- This week has seen a highly effective and apparently co-ordinated series of interventions from pro-EU figures.
- Theresa May’s government has struggled to react to the latest attempts to prevent a ‘hard Brexit’ outside of the customs union and single market.
- The prime minister will make a landmark speech on Brexit on Friday.
- Yet before she even gets up to speak, external events are tying her hands.
LONDON – All governments eventually die, but the moment of expiration is not always evident from the outside.
After more than a decade in power, the last Conservative government effectively met its end on Black Wednesday in 1992, yet John Major carried on for another five years as prime minister before finally being wiped out by Tony Blair’s New Labour.
In politics, the moment of death can sometimes be clearer from inside government than out. In 1993, a year after the market crash, the then Chancellor Norman Lamont left the Cabinet with a stinging attack on his own government which he said now gave “the impression of being in office but not in power.”
As Theresa May sits down with her Cabinet this morning for a special meeting to discuss her big Brexit speech on Friday, a similar sense of powerless office pervades Westminster. From day to day May’s government is rocked by interventions from inside and outside her own government. Whether it’s at the hands of the EU, her own ministers, her rebel backbench MPs, or the Labour opposition, the prime minister is in a state of constant reaction against external and internal forces, none of which she appears able to shape.
This week those forces appeared to coalesce for the first time in an apparently co-ordinated attempt to shift the prime minister away from a ‘hard Brexit’ outside of the customs union and single market. In a series of apparently planned interventions, Conservative backbench MPs, former civil servants and senior EU figures all made a series of highly effective attacks on the government’s agenda, which has left the prime minister looking more vulnerable than ever before.
To recap, in recent days we have seen:
- The EU demanding Northern Ireland stay within the orbit of the customs union and single market
- A highly damaging leak of a letter by Boris Johnson apparently conceding a hard border in Northern Ireland
- John Major and Tony Blair make two speeches in favour of a soft Brexit
- The former civil service chief at the International Trade Department completely overshadow Liam Fox’s big Brexit speech
- The leader of the opposition back staying in a Customs Union
- Business groups backing Jeremy Corbyn over his Brexit policy
- Eight Conservative MPs sign an amendment demanding Customs Union membership, despite warnings it could bring down the government.
The suspicion among Brexiteers that the Remain-backing “establishment” has been conspiring to prevent Brexit has long been overwrought, but for the first time, it now appears to have some justification. As one Conservative Brexit rebel told Business Insider this week,“we realised we needed to stand up and be counted.”
After a year in which May’s hard Brexit agenda has held sway over the political landscape, the forces of Remain are now effectively fighting back. Yet for Remainers, it is not the “establishment” seeking to prevent May from implementing her Brexit agenda, but the constraints of reality itself.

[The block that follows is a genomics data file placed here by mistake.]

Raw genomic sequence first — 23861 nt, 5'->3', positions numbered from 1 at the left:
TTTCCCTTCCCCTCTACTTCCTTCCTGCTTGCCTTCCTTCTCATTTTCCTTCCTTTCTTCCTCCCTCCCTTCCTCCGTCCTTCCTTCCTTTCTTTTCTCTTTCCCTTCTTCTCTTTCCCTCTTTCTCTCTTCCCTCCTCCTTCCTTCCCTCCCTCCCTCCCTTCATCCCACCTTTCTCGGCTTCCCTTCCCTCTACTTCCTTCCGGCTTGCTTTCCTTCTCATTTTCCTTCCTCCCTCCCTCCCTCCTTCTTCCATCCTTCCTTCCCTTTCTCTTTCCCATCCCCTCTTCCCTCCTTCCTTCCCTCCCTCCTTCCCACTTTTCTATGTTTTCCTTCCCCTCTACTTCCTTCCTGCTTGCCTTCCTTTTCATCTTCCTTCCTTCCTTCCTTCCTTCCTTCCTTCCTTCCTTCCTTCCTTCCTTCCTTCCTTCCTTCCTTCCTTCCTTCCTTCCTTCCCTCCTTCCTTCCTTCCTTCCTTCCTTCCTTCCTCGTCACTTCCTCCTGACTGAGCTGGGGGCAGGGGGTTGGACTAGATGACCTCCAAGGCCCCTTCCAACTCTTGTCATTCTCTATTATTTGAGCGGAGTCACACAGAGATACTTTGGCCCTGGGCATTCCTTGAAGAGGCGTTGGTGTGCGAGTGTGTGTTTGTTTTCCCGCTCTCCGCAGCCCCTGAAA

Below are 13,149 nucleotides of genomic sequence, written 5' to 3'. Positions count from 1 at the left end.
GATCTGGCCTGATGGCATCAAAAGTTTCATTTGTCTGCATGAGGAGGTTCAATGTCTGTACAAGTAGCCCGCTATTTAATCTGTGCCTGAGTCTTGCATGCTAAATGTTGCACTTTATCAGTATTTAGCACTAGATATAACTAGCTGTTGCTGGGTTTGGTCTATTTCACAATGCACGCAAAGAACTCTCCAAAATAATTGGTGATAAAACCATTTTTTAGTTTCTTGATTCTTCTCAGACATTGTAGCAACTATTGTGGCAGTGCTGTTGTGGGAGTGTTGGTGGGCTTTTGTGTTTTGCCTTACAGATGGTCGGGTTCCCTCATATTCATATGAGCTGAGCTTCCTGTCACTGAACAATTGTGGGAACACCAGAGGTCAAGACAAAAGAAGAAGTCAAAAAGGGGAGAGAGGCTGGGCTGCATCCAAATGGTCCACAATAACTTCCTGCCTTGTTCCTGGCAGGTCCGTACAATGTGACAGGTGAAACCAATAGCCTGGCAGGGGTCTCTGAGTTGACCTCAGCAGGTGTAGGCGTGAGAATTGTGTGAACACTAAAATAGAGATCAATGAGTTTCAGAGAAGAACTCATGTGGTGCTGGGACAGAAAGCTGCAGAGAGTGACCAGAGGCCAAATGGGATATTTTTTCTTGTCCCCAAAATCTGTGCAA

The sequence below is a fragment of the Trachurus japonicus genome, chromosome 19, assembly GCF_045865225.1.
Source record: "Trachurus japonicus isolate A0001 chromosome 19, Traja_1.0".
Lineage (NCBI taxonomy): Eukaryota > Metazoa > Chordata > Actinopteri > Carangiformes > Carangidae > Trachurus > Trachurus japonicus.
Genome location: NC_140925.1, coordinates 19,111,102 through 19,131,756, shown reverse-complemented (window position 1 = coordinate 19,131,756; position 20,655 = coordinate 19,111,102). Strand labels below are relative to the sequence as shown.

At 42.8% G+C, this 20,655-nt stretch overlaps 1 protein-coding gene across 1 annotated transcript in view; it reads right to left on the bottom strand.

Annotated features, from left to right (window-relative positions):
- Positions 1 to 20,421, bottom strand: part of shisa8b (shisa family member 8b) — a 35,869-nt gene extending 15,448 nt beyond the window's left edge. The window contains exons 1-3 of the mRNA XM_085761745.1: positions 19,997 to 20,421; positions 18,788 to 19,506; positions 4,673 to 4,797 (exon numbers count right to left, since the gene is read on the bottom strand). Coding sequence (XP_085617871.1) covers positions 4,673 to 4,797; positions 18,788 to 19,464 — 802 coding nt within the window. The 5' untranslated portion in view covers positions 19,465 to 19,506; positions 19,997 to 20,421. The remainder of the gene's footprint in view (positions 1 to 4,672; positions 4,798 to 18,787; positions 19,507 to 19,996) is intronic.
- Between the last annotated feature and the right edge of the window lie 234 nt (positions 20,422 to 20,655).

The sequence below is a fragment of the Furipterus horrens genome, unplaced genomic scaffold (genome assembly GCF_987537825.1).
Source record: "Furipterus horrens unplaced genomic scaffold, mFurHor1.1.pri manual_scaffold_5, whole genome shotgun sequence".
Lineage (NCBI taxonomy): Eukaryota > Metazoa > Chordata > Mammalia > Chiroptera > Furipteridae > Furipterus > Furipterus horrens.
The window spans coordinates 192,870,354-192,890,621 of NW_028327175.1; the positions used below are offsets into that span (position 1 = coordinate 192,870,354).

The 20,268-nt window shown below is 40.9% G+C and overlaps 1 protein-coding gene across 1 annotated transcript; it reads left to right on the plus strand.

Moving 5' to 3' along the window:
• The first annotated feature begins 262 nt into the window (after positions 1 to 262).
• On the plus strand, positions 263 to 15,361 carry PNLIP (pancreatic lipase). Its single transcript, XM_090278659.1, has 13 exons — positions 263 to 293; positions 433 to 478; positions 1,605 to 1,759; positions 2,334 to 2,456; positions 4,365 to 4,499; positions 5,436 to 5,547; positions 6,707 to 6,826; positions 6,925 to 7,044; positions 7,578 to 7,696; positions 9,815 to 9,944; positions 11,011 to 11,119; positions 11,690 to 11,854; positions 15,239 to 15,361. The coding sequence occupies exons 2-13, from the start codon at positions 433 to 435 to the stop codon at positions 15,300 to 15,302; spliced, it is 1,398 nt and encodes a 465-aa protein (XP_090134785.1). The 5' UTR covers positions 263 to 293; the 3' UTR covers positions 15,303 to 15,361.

As Conservative MPs told BI this week, there is no longer a parliamentary majority for the kind of hard Brexit that May seeks, nor is there any practical way in which such a Brexit could be implemented without imposing the sort of hard Northern Ireland border which May has promised not to impose. As the EU’s Brexit steering committee member Philippe Lamberts told Business Insider, “the thing the British government is bumping into regularly is not our resolve. It is just the resolve of reality.”
Ultimately if a hard Brexit is stopped, it will be stopped not by Conservative MPs or Jeremy Corbyn, but by the severe power imbalance in these negotiations between the UK and the EU. In almost all international negotiations, the larger partner ultimately prevails and that is exactly what we are seeing now, albeit quite slowly. As Lamberts told BI: “I see the whole process in the UK as a slow and painful process of coming to terms with reality. It’s not really a negotiation. You don’t negotiate with reality.”
The problem for May is that at every stage, the government’s reaction to this new dawning reality has been slow, poorly co-ordinated, and ultimately ineffective. At no point has it ever felt like May had a plan for how to turn the situation around to her own benefit.
So today, as Theresa May once again seeks approval from her own deeply divided Cabinet, the sense of a government, in Norman Lamont’s famous words being “in office but not in power” has never been more keenly felt.
Of course, if recent years have taught us anything it is that modern politics is deeply unpredictable and volatile.
And despite everything, public support in the polls for May’s government remains stable. Nor does there appear to have been a major public shift towards remaining in the European Union. For now, May’s position seems relatively secure. Despite warnings that rebel MPs risk overthrowing their own government, there is little demand inside the Conservative party for another leadership election, let alone another general election.
Yet the death of a government often comes long before it finally leaves office. So while Theresa May will remain in Downing Street for the foreseeable future, her power is rapidly and visibly slipping away.
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